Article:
Does the Universe have a Center of Gravity? Where is it?

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Chris Peterson
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Re: Does the Universe have a Center of Gravity? Where is it

Post by Chris Peterson » Sat Oct 22, 2011 6:08 am

Ann wrote:I absolutely understand what you mean, charlieo3. It's just that this beautiful lettering makes the words horribly difficult for me to read!!!
The written form of Danish doesn't help. Although this reads almost perfectly as modern Danish, it was written before the modern spelling conventions were adopted- so it looks a bit odd, even after the font is puzzled out.
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Re: Does the Universe have a Center of Gravity? Where is it

Post by geckzilla » Sun Oct 23, 2011 12:04 am

At least at the time that the script was written people had advanced past uncials. :lol:

Would you believe that at some point in history there was no punctuation clearly guiding us from one sentence to the next and all letters were capital? Oh yeah, and all the words were connected, as well. Compared to that, this is a breeze!
Just call me "geck" because "zilla" is like a last name.

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How Large is the Universe

Post by ErnieM » Thu Jul 12, 2012 4:12 pm

I watched this video titled "How Large Is the Universe" http://www.youtube.com/watch?feature=pl ... EQouX5U0fc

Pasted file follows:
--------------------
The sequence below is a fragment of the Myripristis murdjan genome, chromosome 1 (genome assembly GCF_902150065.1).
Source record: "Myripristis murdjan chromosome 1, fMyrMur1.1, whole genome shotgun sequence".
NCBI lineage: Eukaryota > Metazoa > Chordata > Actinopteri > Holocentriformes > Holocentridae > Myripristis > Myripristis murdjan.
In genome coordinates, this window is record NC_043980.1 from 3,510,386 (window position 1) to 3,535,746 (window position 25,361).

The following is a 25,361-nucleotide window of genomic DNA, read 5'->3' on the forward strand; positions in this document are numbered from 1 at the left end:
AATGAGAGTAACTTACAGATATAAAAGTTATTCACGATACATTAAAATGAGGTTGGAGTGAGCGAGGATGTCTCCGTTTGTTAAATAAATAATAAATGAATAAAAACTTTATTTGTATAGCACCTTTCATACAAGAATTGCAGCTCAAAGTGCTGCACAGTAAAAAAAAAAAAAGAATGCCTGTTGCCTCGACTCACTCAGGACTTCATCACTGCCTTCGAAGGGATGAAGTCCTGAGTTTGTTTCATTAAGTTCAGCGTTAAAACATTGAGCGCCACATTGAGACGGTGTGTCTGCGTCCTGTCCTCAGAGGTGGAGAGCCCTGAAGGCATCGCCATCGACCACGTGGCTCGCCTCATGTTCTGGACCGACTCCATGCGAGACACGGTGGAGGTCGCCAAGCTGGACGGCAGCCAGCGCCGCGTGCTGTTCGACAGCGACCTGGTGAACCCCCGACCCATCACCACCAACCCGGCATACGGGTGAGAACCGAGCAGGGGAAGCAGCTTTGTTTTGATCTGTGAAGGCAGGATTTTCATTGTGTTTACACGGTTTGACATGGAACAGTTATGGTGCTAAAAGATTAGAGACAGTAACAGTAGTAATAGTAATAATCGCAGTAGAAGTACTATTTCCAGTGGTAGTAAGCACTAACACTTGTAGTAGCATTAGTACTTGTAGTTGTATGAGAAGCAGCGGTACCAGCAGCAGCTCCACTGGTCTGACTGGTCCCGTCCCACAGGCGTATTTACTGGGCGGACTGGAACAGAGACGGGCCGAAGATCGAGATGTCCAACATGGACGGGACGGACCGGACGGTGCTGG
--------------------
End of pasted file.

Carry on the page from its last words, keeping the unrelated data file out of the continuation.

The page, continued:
In it, it is estimated that the whole universe is so large that my original questions "Does the Universe have a Center of Gravity" Where is It?" that opened this thread, I now admit, is irrelevant, meaningless and nonsense.

However, I am not sorry I asked because it sparked my imagination and started me on a trail leading to this point.

Thank you for all the replies.

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Re: How Large is the Universe

Post by Chris Peterson » Thu Jul 12, 2012 4:52 pm

ErnieM wrote:I watched this video titled "How Large Is the Universe" http://www.youtube.com/watch?feature=pl ... EQouX5U0fc

In it, it is estimated that the whole universe is so large that my original questions "Does the Universe have a Center of Gravity" Where is It?" that opened this thread, I now admit, is irrelevant, meaningless and nonsense.
While I do think that the Universe cannot have a center of gravity in three dimensions, I don't see what the size of the Universe has to do with the question. Any massive three-dimensional structure of less than infinite size has a center of gravity. The reason the Universe doesn't have a center of gravity in the usual sense is because it isn't a three-dimensional structure, not because it is spatially large.
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Re: How Large is the Universe

Post by neufer » Thu Jul 12, 2012 5:17 pm

ErnieM wrote:
I watched this video titled "How Large Is the Universe" http://www.youtube.com/watch?feature=pl ... EQouX5U0fc

In it, it is estimated that the whole universe is so large that my original questions
"Does the Universe have a Center of Gravity" Where is It?"
that opened this thread, I now admit, is irrelevant, meaningless and nonsense.
  • To perform the experiment: get yourself two eagles ....
http://en.wikipedia.org/wiki/Omphalos wrote: <<An omphalos (ὀμφαλός) is an ancient religious stone artifact, or baetylus. In Greek, the word omphalos means "navel." According to the ancient Greeks, Zeus sent out two eagles to fly across the world to meet at its center, the "navel" of the world. Omphalos stones used to denote this point were erected in several areas surrounding the Mediterranean Sea; the most famous of those was at the oracle in Delphi. It is also the name of the stone given to Cronus in Zeus' place in Greek mythology.